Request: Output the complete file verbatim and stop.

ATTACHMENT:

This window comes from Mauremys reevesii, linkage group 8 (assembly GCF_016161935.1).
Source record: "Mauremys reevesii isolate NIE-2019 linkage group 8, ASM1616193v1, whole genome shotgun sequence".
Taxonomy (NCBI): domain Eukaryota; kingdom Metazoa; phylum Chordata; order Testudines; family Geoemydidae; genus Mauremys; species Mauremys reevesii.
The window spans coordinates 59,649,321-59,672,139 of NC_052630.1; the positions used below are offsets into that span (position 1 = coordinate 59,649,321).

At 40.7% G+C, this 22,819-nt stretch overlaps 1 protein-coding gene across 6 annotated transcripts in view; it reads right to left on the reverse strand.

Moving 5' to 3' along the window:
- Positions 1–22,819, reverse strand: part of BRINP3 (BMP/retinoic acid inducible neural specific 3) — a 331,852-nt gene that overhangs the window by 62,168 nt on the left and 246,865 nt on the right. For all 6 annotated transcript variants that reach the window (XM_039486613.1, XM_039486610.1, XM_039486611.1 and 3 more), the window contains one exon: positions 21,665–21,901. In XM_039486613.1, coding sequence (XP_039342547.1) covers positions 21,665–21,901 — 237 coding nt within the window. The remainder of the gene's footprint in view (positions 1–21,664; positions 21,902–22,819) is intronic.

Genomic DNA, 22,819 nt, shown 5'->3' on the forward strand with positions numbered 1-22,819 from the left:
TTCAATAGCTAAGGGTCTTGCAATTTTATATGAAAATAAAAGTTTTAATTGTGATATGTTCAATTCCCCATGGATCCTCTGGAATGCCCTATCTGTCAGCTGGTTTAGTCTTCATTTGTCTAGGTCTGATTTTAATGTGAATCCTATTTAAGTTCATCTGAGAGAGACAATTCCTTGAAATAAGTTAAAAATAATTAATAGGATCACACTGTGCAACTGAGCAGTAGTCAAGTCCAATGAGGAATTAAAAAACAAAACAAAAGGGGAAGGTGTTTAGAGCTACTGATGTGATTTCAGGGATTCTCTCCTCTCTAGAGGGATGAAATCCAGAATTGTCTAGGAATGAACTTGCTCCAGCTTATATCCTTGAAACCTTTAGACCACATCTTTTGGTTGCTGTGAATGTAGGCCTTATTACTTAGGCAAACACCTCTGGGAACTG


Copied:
This window comes from Mauremys reevesii, linkage group 8 (assembly GCF_016161935.1).
Source record: "Mauremys reevesii isolate NIE-2019 linkage group 8, ASM1616193v1, whole genome shotgun sequence".
Taxonomy (NCBI): domain Eukaryota; kingdom Metazoa; phylum Chordata; order Testudines; family Geoemydidae; genus Mauremys; species Mauremys reevesii.
The window spans coordinates 59,649,321-59,672,139 of NC_052630.1; the positions used below are offsets into that span (position 1 = coordinate 59,649,321).

At 40.7% G+C, this 22,819-nt stretch overlaps 1 protein-coding gene across 6 annotated transcripts in view; it reads right to left on the reverse strand.

Moving 5' to 3' along the window:
- Positions 1–22,819, reverse strand: part of BRINP3 (BMP/retinoic acid inducible neural specific 3) — a 331,852-nt gene that overhangs the window by 62,168 nt on the left and 246,865 nt on the right. For all 6 annotated transcript variants that reach the window (XM_039486613.1, XM_039486610.1, XM_039486611.1 and 3 more), the window contains one exon: positions 21,665–21,901. In XM_039486613.1, coding sequence (XP_039342547.1) covers positions 21,665–21,901 — 237 coding nt within the window. The remainder of the gene's footprint in view (positions 1–21,664; positions 21,902–22,819) is intronic.

Genomic DNA, 22,819 nt, shown 5'->3' on the forward strand with positions numbered 1-22,819 from the left:
TTCAATAGCTAAGGGTCTTGCAATTTTATATGAAAATAAAAGTTTTAATTGTGATATGTTCAATTCCCCATGGATCCTCTGGAATGCCCTATCTGTCAGCTGGTTTAGTCTTCATTTGTCTAGGTCTGATTTTAATGTGAATCCTATTTAAGTTCATCTGAGAGAGACAATTCCTTGAAATAAGTTAAAAATAATTAATAGGATCACACTGTGCAACTGAGCAGTAGTCAAGTCCAATGAGGAATTAAAAAACAAAACAAAAGGGGAAGGTGTTTAGAGCTACTGATGTGATTTCAGGGATTCTCTCCTCTCTAGAGGGATGAAATCCAGAATTGTCTAGGAATGAACTTGCTCCAGCTTATATCCTTGAAACCTTTAGACCACATCTTTTGGTTGCTGTGAATGTAGGCCTTATTACTTAGGCAAACACCTCTGGGAACTG